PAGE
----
There’s a city that stops for one minute every year on Aug. 1 at 5 p.m.
The city is Warsaw, Poland, and its people take a minute out of their day to remember the Warsaw Uprising, which began 75 years ago with the goal of liberating the city from German occupation during World War II.
Shortly after the German invasion on Sept. 1, 1939, Poland also was invaded by the Soviet Union under the non-aggression pact signed by Germany and the Soviet Union. The two powers divided the country.
People in the zone occupied by the Soviets suffered tremendously. As Norman Davies, a UK historian, wrote in his book “Rising ’44. The Battle for Warsaw,” “People in the Soviet Zone were being dispossessed, persecuted, beaten, deported, and killed.”
Poles in the German-occupied areas, too, lived in constant fear that they might be sent to prisons, concentration camps, to Germany as slave laborers, or even killed.
Occupied Warsaw remained the center of the underground resistance; an armed force called the Home Army that was loyal to the anti-communist Polish government in exile was formed there.
In 1941, Germany broke the non-aggression pact by invading the Soviet Union.
Leading to Uprising
In 1943, World War II entered a new phase, which started with the Soviet victory at Stalingrad. The Germans retreated as the Soviets stayed on the offensive.
In July 1944, the Soviet Army liberated the eastern part of the Polish territory and installed a temporary communist government there.
By the end of July, the Soviet offensive had spread to the flanks of the German army and reached the Vistula River, which splits Warsaw into two parts. The Home Army staged an uprising on the west side of the river and assumed that the Soviet army, approaching the east side, would come to their defense.
The desire was to liberate the capital and seize Warsaw before the arrival of the Soviet army, with a view to move the London-based Polish government-in-exile to Warsaw before the newly created Soviet puppet government could take charge.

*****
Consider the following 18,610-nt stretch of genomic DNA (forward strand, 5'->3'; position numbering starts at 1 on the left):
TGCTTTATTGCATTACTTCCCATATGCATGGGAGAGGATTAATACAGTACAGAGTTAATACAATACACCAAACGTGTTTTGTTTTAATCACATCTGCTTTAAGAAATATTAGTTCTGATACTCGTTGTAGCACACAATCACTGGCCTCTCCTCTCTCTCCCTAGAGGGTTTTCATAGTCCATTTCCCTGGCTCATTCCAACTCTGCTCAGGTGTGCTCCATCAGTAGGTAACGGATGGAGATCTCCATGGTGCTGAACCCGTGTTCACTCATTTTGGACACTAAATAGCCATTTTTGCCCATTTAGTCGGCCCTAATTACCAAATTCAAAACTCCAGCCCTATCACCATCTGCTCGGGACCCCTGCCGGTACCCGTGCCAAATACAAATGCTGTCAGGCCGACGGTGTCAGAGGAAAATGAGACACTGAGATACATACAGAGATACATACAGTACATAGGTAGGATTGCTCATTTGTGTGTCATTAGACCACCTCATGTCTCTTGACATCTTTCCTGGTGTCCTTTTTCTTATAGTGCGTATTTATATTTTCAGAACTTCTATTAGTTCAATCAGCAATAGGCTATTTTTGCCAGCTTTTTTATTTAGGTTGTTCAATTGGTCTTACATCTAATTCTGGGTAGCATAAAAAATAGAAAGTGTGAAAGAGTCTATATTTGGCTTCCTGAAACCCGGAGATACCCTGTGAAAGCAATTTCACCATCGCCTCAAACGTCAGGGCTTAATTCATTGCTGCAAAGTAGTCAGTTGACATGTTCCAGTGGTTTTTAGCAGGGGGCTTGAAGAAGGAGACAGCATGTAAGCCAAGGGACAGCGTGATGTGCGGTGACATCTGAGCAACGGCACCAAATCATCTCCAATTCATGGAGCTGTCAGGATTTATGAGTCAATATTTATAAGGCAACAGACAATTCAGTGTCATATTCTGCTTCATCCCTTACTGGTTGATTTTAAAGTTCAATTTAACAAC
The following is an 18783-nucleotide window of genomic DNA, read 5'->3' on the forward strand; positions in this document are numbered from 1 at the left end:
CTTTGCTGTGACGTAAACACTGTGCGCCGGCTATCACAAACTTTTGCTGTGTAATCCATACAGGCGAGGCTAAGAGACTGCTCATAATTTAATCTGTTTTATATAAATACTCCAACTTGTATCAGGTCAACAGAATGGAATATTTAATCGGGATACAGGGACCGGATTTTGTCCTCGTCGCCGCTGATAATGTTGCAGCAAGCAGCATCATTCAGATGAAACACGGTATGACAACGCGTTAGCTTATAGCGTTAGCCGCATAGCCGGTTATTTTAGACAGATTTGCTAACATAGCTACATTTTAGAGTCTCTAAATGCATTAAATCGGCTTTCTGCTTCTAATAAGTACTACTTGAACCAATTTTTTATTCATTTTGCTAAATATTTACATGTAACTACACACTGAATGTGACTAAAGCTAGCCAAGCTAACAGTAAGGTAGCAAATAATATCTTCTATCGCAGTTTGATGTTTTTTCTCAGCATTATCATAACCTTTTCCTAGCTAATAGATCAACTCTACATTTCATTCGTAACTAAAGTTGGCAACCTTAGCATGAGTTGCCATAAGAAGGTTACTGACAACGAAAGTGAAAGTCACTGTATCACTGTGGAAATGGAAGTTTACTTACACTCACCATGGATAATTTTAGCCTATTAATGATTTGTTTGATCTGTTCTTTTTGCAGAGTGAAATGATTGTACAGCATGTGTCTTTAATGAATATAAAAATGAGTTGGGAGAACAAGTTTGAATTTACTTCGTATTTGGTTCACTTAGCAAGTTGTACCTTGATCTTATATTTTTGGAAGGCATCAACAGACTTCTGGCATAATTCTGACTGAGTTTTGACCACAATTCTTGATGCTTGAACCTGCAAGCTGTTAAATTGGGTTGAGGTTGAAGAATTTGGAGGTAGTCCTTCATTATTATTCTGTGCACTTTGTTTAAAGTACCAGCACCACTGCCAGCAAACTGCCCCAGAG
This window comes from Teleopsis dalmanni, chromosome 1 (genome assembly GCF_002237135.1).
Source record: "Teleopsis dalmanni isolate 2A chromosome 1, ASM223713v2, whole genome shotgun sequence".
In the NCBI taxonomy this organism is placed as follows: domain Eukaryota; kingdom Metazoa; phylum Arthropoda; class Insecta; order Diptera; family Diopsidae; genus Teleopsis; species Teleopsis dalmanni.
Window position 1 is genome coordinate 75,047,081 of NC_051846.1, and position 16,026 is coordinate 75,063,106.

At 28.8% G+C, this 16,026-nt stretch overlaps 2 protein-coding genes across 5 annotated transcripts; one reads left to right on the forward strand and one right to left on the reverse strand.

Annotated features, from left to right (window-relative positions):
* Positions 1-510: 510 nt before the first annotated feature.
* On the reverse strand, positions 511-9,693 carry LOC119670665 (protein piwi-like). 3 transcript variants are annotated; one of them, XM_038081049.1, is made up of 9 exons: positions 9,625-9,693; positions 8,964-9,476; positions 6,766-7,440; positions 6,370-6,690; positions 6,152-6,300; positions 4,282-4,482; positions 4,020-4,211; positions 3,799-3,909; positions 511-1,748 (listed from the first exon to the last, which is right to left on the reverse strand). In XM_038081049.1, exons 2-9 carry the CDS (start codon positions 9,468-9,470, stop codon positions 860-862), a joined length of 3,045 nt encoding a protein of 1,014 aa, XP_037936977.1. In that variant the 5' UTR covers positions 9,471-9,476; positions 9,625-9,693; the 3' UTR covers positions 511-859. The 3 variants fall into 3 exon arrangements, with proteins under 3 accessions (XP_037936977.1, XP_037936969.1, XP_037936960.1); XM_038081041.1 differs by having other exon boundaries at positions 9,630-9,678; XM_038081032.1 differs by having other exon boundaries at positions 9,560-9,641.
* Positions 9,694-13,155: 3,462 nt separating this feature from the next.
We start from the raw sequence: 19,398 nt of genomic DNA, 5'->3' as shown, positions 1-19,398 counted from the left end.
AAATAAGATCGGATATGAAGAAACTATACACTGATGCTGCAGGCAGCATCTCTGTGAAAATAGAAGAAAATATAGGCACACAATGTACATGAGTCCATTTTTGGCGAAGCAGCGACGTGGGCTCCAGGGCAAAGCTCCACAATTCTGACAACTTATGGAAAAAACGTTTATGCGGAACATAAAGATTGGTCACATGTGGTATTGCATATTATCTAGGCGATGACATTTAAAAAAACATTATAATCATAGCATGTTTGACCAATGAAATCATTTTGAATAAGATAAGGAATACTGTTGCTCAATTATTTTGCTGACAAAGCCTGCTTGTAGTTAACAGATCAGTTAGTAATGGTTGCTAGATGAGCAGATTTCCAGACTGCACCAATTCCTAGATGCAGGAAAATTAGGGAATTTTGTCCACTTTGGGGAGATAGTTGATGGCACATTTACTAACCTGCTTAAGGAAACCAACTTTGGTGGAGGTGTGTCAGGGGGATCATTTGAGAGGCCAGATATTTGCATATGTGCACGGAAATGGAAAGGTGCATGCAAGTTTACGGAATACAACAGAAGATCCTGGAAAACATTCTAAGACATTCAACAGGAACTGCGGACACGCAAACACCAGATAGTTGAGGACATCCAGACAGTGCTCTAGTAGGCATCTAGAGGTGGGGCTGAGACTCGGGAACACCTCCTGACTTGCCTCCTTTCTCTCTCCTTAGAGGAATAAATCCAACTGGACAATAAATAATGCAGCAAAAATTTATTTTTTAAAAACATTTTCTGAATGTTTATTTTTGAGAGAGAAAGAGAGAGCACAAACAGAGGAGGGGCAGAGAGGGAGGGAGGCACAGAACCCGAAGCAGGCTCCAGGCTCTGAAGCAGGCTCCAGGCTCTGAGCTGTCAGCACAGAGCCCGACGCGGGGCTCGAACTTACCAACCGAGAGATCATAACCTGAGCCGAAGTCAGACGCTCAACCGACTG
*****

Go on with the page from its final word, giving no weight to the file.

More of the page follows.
Stalin, however, halted the offensive on the Vistula River, thus allowing the Germans to crush the uprising.
The majority of the insurgents were young people, some only teenagers. Many of them had intellectual backgrounds, and for many, it was their first time in battle. They had few weapons, some homemade in underground factories and shops. They stood against the well-trained, professional German army that possessed all manner of modern weapons, including tanks, guns, and planes.
At the beginning, the insurgents achieved some success. They captured several buildings, and liberated some civilians held by the Nazis.
However, the Soviet army took no significant action to help the insurgents. According to Davies:
“… By reading the implications of numerous small shifts and signs, historians have reached the conclusion that Stalin issued Warsaw’s death warrant on 13 August. [T. Zenczykowski, “Lonely Battle for Warsaw”] … What is certain: Stalin dismissed the opportunity to help the Rising when assistance would have been most effective.”
The Allies initiated an operation called the Warsaw Airlift to provide supplies to the besieged Polish insurgents, but the operation was ineffective, mostly due to the Soviet Union’s refusal to allow Allied planes to land on its airfields.
The Home Army hadn’t considered that the agreement made between U.S. President Franklin D. Roosevelt, British Prime Minister Winston Churchill, and Stalin at the Tehran conference in 1943 placed Poland under the Soviet “sphere of influence.”
After 63 days, the insurgents were unable to sustain their positions and capitulated.
By the end of the Warsaw Uprising, 15,200 insurgents were killed or missing; among civilians, 200,000 were dead, 700,000 were forced to leave the city, and 55,000 others were sent to concentration camps.
In revenge, the Nazis savagely destroyed Warsaw. In January 1945, all that remained of the capital was a hollowed-out shell.
Persecution of Insurgents by Soviets
According to Davies, “Western leaders abandoned all effective influence in Poland and Eastern Europe in return for Stalin’s co-operation in Germany and in the Far East.”
The Soviets liberated Poland and established a communist government there. However, the ex-insurgents faced persecution by the Soviets, which included torture, show trials, judicial murder, and labor camps.
In late 1944, a division of the Soviet secret police, the NKVD, was stationed in Poland. They arrested and deported thousands of people to distant Soviet camps. The NKVD units in Poland were under the command of Gen. Ivan Serov, who became the head of the Polish Ministry of Public Security.
When 16 leaders of the underground Polish government protested the Yalta Accord, Serov ordered their imprisonment in Moscow. Their sentences handed down in a public show trial were relatively light, but three of the leaders never returned to Poland and the commander of the Home Army died in prison, according to the “Black Book of Communism.”